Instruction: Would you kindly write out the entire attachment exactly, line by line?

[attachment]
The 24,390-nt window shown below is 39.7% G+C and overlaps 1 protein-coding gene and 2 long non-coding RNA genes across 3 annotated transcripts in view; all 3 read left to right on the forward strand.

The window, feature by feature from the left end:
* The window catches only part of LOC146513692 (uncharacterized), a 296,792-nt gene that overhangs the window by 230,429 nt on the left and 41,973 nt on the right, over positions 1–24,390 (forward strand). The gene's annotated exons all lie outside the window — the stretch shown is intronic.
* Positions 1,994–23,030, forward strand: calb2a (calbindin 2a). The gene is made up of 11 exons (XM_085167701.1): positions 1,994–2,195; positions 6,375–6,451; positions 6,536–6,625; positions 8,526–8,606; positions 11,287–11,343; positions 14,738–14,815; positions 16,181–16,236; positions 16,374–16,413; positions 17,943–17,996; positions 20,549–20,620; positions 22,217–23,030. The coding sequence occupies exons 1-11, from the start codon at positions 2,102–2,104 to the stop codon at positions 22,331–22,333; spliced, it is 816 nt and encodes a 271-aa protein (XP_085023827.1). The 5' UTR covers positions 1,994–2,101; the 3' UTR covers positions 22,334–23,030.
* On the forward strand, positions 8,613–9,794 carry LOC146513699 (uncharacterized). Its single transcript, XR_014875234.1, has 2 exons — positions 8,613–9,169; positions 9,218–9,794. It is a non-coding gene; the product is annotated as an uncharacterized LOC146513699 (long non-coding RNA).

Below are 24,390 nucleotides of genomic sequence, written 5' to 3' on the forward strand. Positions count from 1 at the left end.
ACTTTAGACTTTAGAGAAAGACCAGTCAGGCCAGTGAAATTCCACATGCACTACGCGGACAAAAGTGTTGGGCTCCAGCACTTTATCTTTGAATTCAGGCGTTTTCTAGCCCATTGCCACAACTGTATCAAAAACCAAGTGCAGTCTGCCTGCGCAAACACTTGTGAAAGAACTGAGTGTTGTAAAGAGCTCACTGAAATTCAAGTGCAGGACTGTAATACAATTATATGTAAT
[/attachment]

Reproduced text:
The 24,390-nt window shown below is 39.7% G+C and overlaps 1 protein-coding gene and 2 long non-coding RNA genes across 3 annotated transcripts in view; all 3 read left to right on the forward strand.

The window, feature by feature from the left end:
* The window catches only part of LOC146513692 (uncharacterized), a 296,792-nt gene that overhangs the window by 230,429 nt on the left and 41,973 nt on the right, over positions 1–24,390 (forward strand). The gene's annotated exons all lie outside the window — the stretch shown is intronic.
* Positions 1,994–23,030, forward strand: calb2a (calbindin 2a). The gene is made up of 11 exons (XM_085167701.1): positions 1,994–2,195; positions 6,375–6,451; positions 6,536–6,625; positions 8,526–8,606; positions 11,287–11,343; positions 14,738–14,815; positions 16,181–16,236; positions 16,374–16,413; positions 17,943–17,996; positions 20,549–20,620; positions 22,217–23,030. The coding sequence occupies exons 1-11, from the start codon at positions 2,102–2,104 to the stop codon at positions 22,331–22,333; spliced, it is 816 nt and encodes a 271-aa protein (XP_085023827.1). The 5' UTR covers positions 1,994–2,101; the 3' UTR covers positions 22,334–23,030.
* On the forward strand, positions 8,613–9,794 carry LOC146513699 (uncharacterized). Its single transcript, XR_014875234.1, has 2 exons — positions 8,613–9,169; positions 9,218–9,794. It is a non-coding gene; the product is annotated as an uncharacterized LOC146513699 (long non-coding RNA).

Below are 24,390 nucleotides of genomic sequence, written 5' to 3' on the forward strand. Positions count from 1 at the left end.
ACTTTAGACTTTAGAGAAAGACCAGTCAGGCCAGTGAAATTCCACATGCACTACGCGGACAAAAGTGTTGGGCTCCAGCACTTTATCTTTGAATTCAGGCGTTTTCTAGCCCATTGCCACAACTGTATCAAAAACCAAGTGCAGTCTGCCTGCGCAAACACTTGTGAAAGAACTGAGTGTTGTAAAGAGCTCACTGAAATTCAAGTGCAGGACTGTAATACAATTATATGTAAT